Students at 32 Hamilton County schools are applying STEAM (Science, Technology, Engineering, Art and Math) to design, build and race electric cars for the Chattanooga Green Prix. The upcoming race is on Friday and Saturday at Chattanooga State Community College, and is coordinated by local non-profit, green|spaces.
The program started in 2017 with just seven schools and rapidly after reviews by the teachers and students involved in the program spread throughout schools in the region.
After the first race in March 2018, Sue Williamson with the STEM School said, “Even though we work in an environment with multiple project opportunities, this one is unique in so many ways. To see students working collaboratively throughout the entire build process was amazing. Our team was comprised of mostly ninth graders, so they went from not knowing each other to learning to work and grow together. They learned so much math and science as they had to trouble-shoot issues leading up to race day. During the actual race, I loved watching how they were able to troubleshoot and find solutions to get the car back onto the track. Most importantly, they had a blast. My kids are already talking about what they would do different to modify the body to make it more aerodynamic.”
"This program is increasingly relevant after Volkswagen announced the expansion of its Chattanooga plant to build their future electric cars," officials said. "Even before that, Volkswagen has been investing in its future workforce through the installation of e-Labs in area schools. Nine of the local Green Prix teams have been using their VW e-Labs for the construction of the cars."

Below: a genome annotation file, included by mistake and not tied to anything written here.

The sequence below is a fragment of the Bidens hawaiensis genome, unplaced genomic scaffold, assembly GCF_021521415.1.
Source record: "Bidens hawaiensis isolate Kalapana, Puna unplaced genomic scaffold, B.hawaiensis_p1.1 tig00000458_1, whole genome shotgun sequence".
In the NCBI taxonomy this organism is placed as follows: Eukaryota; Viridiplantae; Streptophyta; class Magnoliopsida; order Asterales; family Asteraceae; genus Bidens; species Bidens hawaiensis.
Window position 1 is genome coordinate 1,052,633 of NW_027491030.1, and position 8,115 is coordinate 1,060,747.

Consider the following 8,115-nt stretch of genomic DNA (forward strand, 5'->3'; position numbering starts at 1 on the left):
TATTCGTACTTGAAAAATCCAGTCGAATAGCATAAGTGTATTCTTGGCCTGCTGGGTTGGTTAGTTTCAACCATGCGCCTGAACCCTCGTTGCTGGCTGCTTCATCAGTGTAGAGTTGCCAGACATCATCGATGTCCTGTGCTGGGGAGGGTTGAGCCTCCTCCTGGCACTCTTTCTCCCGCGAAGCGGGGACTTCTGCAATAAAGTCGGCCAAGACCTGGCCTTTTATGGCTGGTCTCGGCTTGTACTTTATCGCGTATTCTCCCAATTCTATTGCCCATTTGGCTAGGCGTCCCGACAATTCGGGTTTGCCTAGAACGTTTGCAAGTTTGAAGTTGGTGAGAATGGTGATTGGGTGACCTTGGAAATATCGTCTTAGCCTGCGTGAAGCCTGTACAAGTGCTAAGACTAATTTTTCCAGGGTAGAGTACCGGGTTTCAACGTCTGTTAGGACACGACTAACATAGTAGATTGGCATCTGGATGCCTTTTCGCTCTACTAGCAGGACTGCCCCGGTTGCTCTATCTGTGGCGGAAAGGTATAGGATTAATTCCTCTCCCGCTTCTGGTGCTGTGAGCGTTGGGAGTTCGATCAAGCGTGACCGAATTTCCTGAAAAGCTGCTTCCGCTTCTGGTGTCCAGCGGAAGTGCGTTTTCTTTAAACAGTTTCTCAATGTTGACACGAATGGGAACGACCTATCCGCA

"The VW e-Lab has been essential to the construction and design of our car. We have used everything from tools for chassis assembly to CAD software and printers for body and livery design,” said Soddy Daisy Middle e-Lab Instructor Anthony Henderson. Soddy Daisy Middle recently attended a regional race and placed second overall in the event.
Dalewood Middle was one of the pilot schools in 2017. Today, they are using their VW e-Lab to take their car to the next level by using digital fabrication and problem solving to make custom parts for their Green Prix car. They hope in the future to be able to create a fully customized car.
“We are inspired by these students and proud to see their successes,” said Amanda Plecas, spokesperson for Volkswagen Chattanooga. “Each team explored new technologies and gained real-world project management experience. This program builds vital skills, not only in technical areas; problem-solving, creativity and collaboration emerge during the process. We champion the values and share the goals of engaging STEAM experiences like the Chattanooga Green Prix.”
Other schools using their VW e-Labs include Howard High, Red Bank Middle, Red Bank High School, Brainerd High, Hixson Middle, Ooltewah Middle and Orchard Knob Middle.
For full details on the Chattanooga Green Prix including race times and open volunteer positions, visit http://www.greenspaceschattanooga.org/chattanooga-green-prix/.